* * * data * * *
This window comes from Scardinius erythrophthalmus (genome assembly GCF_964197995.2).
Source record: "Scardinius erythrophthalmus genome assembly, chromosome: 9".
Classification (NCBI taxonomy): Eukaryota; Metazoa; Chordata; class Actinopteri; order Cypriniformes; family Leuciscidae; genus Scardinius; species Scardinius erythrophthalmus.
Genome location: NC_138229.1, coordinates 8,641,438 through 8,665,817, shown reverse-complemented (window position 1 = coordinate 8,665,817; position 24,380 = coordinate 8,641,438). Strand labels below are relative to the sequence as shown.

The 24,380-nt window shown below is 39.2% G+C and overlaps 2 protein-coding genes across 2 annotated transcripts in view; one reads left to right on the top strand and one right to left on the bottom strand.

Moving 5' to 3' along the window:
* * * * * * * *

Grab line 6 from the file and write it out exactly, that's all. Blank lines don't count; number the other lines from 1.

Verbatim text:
Moving 5' to 3' along the window: